Risk assessment questionnaires often begin as ad hoc initiatives. Questions are given to vendors and free-form answers are received and evaluated. More mature programs will regularly review assessment questions to understand what the question is trying to find in terms of risk to the organization and weight the questions appropriately. More mature programs will also be diligent in ensuring that vendors supply requested evidence of compliance.
Less mature programs may follow guidelines but lack documentation of procedures and clear roles and responsibilities. Mature programs will train assessment participants and publish and follow an operational manual to ensure that processes are standardized. More mature programs will have documented RACI charts establishing responsible, accountable, consulted and informed individuals throughout the organization.
Remediation metrics are focused on the efficiencies, standardization, and quality of the risk management approach following the identification of risks. Less mature programs will identify risks and request remediation from vendors. More mature programs implement scoring mechanisms to weight risks and remediations and prescribe standardized remediation guidelines to vendors.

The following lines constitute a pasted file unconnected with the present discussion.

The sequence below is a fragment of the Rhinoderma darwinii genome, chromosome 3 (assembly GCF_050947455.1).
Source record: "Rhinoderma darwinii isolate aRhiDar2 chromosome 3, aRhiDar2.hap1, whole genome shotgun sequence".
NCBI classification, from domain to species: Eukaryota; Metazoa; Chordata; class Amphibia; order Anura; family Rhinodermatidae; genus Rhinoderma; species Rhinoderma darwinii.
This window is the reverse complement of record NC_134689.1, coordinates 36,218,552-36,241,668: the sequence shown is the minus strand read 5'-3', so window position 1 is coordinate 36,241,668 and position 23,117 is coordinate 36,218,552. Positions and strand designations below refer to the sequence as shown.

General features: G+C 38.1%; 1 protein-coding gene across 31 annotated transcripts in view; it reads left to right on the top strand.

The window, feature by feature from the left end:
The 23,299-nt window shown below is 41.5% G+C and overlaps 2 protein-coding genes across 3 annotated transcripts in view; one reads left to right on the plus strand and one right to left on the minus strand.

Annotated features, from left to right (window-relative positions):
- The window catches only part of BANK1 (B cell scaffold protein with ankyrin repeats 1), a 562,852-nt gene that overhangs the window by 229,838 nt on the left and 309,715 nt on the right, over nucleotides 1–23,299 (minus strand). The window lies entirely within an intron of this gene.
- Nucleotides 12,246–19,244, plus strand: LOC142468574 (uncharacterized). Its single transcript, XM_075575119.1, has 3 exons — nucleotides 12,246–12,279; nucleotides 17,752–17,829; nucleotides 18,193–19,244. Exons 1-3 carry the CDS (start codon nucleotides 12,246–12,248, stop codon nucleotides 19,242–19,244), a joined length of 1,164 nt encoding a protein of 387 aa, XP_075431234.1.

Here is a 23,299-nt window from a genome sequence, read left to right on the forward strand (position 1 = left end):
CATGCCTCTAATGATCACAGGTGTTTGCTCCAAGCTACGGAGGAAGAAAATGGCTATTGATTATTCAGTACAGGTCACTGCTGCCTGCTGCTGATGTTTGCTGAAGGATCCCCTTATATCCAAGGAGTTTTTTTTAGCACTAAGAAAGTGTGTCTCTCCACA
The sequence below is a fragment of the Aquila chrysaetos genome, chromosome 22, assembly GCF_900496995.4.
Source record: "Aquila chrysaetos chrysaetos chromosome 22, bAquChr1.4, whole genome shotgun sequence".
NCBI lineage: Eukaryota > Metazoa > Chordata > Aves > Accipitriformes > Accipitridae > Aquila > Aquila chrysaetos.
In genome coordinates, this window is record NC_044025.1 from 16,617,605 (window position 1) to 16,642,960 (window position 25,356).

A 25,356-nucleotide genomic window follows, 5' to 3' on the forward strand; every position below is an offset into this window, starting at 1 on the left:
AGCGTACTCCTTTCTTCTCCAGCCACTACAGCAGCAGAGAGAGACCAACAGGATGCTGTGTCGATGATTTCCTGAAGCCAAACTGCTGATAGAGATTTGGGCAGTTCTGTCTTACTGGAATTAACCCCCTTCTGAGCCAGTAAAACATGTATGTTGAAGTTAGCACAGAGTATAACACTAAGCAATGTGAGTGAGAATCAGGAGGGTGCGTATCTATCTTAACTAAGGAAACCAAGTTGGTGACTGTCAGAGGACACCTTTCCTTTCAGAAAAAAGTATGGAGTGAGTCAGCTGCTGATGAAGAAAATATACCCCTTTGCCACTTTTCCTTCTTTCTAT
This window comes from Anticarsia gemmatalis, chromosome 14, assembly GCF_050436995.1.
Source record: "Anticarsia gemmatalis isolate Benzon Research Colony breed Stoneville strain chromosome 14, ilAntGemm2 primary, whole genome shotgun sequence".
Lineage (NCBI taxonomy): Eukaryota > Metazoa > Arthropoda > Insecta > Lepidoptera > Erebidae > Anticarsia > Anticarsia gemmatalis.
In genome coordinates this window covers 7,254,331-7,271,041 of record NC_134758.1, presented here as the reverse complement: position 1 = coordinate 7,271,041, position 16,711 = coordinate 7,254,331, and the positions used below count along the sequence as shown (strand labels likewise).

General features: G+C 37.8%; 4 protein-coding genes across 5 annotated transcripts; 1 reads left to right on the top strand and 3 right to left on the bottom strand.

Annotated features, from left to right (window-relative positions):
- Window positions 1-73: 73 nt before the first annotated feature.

Governance includes how the program is measured and success is proven. Less mature programs lack sufficient assessment reporting and third-party program audits. More mature programs aggregate third-party assessment data to provide teams with the intelligence necessary to measure risk and steer decision making, and measure third-party vendors and suppliers on key performance indicators (KPIs) and key risk indicators (KRIs).